Prof. Zheng and Prof. Hao were both co-authors of the Liu et al., 2017 study mentioned above, i.e., the one claiming the current warm period was “unprecedented” in the last 160 years. And along with Prof. Ge, they have co-authored many papers which often reached very different conclusions from us, e.g., see Wang et al., 2018 (Open access). However, even though we each have different views on this subject, we all agreed that it is important to establish the reasons for the disagreements.

Summary of our key findings

1. Limitation of data for pre-1950s period

Probably, the biggest challenge for comparing the early 20th century and current warm periods in China is the shortage of long-term records. After the People’s Republic of China was founded in 1949, a nation-wide network of weather stations was installed across much of China, and so there is a relatively large amount of data for the post-1950s period. However, most of these stations were not available during the 1940s, i.e., at the time of the earlier warm period!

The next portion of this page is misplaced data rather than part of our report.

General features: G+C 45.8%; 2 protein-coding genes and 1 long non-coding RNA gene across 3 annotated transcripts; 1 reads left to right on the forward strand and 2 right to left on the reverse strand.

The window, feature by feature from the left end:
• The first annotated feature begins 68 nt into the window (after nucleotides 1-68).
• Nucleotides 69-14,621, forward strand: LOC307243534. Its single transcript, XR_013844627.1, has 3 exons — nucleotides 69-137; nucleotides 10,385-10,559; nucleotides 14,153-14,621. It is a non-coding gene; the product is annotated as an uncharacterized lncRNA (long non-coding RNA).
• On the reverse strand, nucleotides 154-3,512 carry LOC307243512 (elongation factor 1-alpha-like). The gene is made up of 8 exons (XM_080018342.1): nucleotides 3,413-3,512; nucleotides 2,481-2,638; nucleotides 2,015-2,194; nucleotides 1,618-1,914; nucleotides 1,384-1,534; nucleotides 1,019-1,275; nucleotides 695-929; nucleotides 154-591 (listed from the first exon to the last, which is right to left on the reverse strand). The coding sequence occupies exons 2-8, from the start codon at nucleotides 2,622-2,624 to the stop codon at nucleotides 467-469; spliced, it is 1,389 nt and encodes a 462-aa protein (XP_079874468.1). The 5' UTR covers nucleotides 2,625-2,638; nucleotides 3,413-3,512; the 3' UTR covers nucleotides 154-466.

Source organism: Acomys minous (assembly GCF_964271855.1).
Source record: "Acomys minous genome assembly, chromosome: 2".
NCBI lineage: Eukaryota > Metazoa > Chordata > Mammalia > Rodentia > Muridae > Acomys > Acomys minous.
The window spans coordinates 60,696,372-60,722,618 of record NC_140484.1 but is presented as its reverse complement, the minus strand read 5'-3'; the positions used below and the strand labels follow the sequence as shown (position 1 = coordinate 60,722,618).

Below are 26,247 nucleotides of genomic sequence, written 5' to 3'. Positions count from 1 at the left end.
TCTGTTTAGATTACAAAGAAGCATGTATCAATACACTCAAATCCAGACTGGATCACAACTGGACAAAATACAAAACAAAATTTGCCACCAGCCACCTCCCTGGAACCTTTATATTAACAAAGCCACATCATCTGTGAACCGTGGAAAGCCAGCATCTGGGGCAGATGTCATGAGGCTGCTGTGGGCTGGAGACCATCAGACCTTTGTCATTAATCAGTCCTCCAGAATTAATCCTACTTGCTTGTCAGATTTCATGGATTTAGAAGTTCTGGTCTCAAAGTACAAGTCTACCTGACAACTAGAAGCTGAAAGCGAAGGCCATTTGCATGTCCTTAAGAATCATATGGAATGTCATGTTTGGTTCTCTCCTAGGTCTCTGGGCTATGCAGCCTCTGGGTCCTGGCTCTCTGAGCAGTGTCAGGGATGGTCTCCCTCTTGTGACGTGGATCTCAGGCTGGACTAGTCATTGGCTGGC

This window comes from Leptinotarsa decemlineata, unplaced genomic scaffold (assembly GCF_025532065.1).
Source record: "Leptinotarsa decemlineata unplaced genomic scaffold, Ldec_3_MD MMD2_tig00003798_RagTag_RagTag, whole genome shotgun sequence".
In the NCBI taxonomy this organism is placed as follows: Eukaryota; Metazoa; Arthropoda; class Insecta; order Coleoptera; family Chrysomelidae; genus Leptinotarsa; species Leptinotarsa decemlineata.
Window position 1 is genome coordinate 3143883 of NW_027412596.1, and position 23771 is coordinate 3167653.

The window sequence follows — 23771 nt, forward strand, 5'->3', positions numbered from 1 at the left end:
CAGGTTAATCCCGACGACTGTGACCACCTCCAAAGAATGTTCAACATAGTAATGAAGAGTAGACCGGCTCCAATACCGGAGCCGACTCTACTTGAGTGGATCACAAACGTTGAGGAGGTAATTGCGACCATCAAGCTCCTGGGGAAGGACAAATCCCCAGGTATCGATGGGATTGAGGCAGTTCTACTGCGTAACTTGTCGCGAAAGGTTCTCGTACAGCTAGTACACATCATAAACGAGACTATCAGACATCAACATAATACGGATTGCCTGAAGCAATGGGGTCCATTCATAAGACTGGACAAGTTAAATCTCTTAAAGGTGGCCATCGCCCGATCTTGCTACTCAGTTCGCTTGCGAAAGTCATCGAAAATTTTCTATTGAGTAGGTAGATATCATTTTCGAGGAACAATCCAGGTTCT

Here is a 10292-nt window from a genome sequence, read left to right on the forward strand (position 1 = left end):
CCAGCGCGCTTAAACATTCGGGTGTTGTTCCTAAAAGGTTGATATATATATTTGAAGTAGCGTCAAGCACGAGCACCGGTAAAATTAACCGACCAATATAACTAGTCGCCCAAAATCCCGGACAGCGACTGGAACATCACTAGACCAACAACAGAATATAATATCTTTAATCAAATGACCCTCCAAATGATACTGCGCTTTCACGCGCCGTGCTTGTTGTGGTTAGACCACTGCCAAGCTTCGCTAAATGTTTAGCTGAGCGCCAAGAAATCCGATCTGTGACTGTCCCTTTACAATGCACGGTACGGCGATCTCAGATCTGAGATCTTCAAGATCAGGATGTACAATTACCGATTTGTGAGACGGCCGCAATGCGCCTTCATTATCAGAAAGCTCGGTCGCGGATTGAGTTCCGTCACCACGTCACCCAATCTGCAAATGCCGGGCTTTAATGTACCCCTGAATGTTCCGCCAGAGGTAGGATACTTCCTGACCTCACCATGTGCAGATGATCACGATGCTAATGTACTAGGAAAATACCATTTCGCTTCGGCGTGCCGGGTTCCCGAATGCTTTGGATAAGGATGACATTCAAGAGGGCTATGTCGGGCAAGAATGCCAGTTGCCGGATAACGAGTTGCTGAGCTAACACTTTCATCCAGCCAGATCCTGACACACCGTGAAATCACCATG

This can be seen from the figures below showing the number of stations in two of the most widely-used temperature datasets: the Climate Research Unit’s “CRUTEM” dataset and NOAA’s “GHCN” dataset.


There is a lot of ongoing work to try and track down and digitize more data for China in the pre-1950s period, e.g., the so-called “ACRE” project – see Williamson et al., 2017 (Open access). But, for now, the available data is quite limited.